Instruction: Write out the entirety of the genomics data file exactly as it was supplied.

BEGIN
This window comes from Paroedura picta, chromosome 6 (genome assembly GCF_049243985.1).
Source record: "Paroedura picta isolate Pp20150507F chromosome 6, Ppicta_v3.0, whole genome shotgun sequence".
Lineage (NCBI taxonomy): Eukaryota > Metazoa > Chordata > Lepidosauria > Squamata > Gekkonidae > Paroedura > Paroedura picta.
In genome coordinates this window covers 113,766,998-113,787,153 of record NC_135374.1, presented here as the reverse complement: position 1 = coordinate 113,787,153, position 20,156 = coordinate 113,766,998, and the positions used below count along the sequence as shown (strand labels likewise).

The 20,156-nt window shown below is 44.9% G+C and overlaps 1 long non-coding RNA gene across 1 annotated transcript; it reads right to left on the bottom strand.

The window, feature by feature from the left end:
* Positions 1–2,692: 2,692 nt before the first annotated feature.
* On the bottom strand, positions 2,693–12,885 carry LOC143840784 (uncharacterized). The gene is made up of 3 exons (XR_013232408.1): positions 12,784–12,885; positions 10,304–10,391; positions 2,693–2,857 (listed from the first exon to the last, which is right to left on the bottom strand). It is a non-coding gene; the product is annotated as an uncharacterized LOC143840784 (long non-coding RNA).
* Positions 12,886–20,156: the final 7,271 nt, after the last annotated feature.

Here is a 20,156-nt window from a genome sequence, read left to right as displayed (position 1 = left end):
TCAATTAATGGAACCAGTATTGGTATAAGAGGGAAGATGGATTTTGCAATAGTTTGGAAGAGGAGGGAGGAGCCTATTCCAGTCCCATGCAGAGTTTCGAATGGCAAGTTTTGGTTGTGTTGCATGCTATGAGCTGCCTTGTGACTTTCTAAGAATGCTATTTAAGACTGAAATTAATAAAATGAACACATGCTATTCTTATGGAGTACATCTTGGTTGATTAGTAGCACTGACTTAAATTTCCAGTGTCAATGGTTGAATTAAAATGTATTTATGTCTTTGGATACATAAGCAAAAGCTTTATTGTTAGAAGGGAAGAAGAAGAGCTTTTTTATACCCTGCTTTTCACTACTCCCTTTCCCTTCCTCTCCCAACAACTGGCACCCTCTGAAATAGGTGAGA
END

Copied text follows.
This window comes from Paroedura picta, chromosome 6 (genome assembly GCF_049243985.1).
Source record: "Paroedura picta isolate Pp20150507F chromosome 6, Ppicta_v3.0, whole genome shotgun sequence".
Lineage (NCBI taxonomy): Eukaryota > Metazoa > Chordata > Lepidosauria > Squamata > Gekkonidae > Paroedura > Paroedura picta.
In genome coordinates this window covers 113,766,998-113,787,153 of record NC_135374.1, presented here as the reverse complement: position 1 = coordinate 113,787,153, position 20,156 = coordinate 113,766,998, and the positions used below count along the sequence as shown (strand labels likewise).

The 20,156-nt window shown below is 44.9% G+C and overlaps 1 long non-coding RNA gene across 1 annotated transcript; it reads right to left on the bottom strand.

The window, feature by feature from the left end:
* Positions 1–2,692: 2,692 nt before the first annotated feature.
* On the bottom strand, positions 2,693–12,885 carry LOC143840784 (uncharacterized). The gene is made up of 3 exons (XR_013232408.1): positions 12,784–12,885; positions 10,304–10,391; positions 2,693–2,857 (listed from the first exon to the last, which is right to left on the bottom strand). It is a non-coding gene; the product is annotated as an uncharacterized LOC143840784 (long non-coding RNA).
* Positions 12,886–20,156: the final 7,271 nt, after the last annotated feature.

Here is a 20,156-nt window from a genome sequence, read left to right as displayed (position 1 = left end):
TCAATTAATGGAACCAGTATTGGTATAAGAGGGAAGATGGATTTTGCAATAGTTTGGAAGAGGAGGGAGGAGCCTATTCCAGTCCCATGCAGAGTTTCGAATGGCAAGTTTTGGTTGTGTTGCATGCTATGAGCTGCCTTGTGACTTTCTAAGAATGCTATTTAAGACTGAAATTAATAAAATGAACACATGCTATTCTTATGGAGTACATCTTGGTTGATTAGTAGCACTGACTTAAATTTCCAGTGTCAATGGTTGAATTAAAATGTATTTATGTCTTTGGATACATAAGCAAAAGCTTTATTGTTAGAAGGGAAGAAGAAGAGCTTTTTTATACCCTGCTTTTCACTACTCCCTTTCCCTTCCTCTCCCAACAACTGGCACCCTCTGAAATAGGTGAGA